The Realities of Travelling for Triathlon

The Realities of Travelling for Triathlon

If you’ve ever travelled abroad to take part in a triathlon, what you’re about to read will feel very familiar to you. But why is it that no-one talks about it? All you get is posed leg pictures in the sun or ‘bike next to palm tree’ type images adorned on Instagram.

What these people aren’t telling you is all the faff that’s involved. Well, here it is:

Bike dragging is the fourth discipline

Ever dragged your bike bag/box around an airport, in and out of cars, up and downstairs, or squeezed it upright into a lift? Yep, that’s a skill that will serve you well if you plan to race abroad. And believe me, it’s not that fun unless you have an on-tap bag carrier to do the heavy lifting for you.

When weight really is an issue

Tour de France riders talk about shedding weight for performance – they have it easy compared to us. Trying to comply with certain airlines baggage weight restrictions is like mission impossible. What can you take out? Nothing! Because triathlon involves SO. MUCH. KIT.

Language barriers

“Can I please order a bowl of plain rice with a plain baked potato on the side, no salad, no sauce, no vegetables?” Yeah. Try ordering that in Polish or Indonesian. When it comes to pre-race day carb-loading and you want to stick to the simple starchy stuff, bespoke orders are a lot more challenging when there’s a massive language (or cuisine!) barrier.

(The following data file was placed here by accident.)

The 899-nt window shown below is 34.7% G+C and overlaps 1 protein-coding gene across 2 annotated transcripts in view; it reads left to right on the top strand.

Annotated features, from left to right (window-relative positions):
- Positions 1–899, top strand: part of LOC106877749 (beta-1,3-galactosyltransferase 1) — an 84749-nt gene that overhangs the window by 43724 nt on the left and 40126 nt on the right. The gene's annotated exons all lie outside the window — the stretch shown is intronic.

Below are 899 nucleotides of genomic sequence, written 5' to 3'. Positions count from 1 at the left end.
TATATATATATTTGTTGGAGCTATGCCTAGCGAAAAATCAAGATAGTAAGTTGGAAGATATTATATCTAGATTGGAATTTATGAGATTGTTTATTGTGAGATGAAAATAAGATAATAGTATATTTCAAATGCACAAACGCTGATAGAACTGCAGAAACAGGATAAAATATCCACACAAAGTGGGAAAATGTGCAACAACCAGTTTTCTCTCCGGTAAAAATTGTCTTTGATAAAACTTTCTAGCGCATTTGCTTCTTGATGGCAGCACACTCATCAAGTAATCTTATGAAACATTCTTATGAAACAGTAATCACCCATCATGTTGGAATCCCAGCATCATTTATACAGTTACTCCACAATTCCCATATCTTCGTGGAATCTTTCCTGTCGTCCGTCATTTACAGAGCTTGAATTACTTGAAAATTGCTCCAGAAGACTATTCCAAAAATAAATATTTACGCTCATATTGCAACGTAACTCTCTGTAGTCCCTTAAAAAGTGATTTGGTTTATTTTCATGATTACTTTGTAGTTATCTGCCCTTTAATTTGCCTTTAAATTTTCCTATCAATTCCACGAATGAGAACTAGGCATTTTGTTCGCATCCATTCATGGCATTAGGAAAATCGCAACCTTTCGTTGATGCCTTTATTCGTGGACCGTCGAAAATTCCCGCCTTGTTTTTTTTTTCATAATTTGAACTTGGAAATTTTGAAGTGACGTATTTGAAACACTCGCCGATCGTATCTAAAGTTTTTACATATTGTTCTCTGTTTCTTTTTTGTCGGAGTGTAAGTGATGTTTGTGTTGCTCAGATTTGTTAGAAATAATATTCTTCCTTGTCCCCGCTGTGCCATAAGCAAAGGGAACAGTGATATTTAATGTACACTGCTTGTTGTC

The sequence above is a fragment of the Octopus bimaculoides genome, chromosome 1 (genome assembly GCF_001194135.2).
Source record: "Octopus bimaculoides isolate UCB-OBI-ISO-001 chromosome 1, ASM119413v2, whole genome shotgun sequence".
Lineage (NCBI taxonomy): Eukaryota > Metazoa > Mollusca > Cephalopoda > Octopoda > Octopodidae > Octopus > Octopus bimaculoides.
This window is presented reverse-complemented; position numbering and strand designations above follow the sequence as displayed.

Pack, unpack, pack, unpack

Having to disassemble, reassemble, pack, unpack, faff with kit, faff some more; definitely takes the sweetness out of overseas racing. Granted, you do become quite a pro when it comes to bike packing and unpacking in record times, but it’s not fun, and never will be.

Ungodly flight times

Especially pertinent when it comes to a ‘quick weekend race somewhere hot’. Arriving in said country at 11pm and having to then faff (see above), is undesirable to say the least. Getting that 6am flight the day after the race with sore legs and a sorer head is even less so. Especially when you have to take points 1, 2, 3 and 4 into consideration as well!

Having to take a mortgage out

Probably goes without saying, but racing abroad is expensive. Aside from the race fee, you have to think about flights, taxis/hire car, accommodation, food and drink, insurance, bank roaming fees, mobile roaming fees, and branded goodies from the expo (obviously!). All this stuff adds up. Take the family on the premise that they get a “holiday”, and you’ll be applying to re-mortgage your house.

When it rains

As you cockily head off on your bid to “race in the sun”, gloating on Twitter that you’re leaving the “rubbish UK wet weather behind”, you fully expect sunbeds, mojitos and massive tan lines. Then you get there, and it’s raining. That’s a bitter pill to swallow, and what’s more, it brings down the tone of your Instagram page.

So, while racing in the sun is great, it’s not always what it’s cracked up to be. Think carefully, and for the more adventurous of you, bon voyage!

Written by Amy Kilpin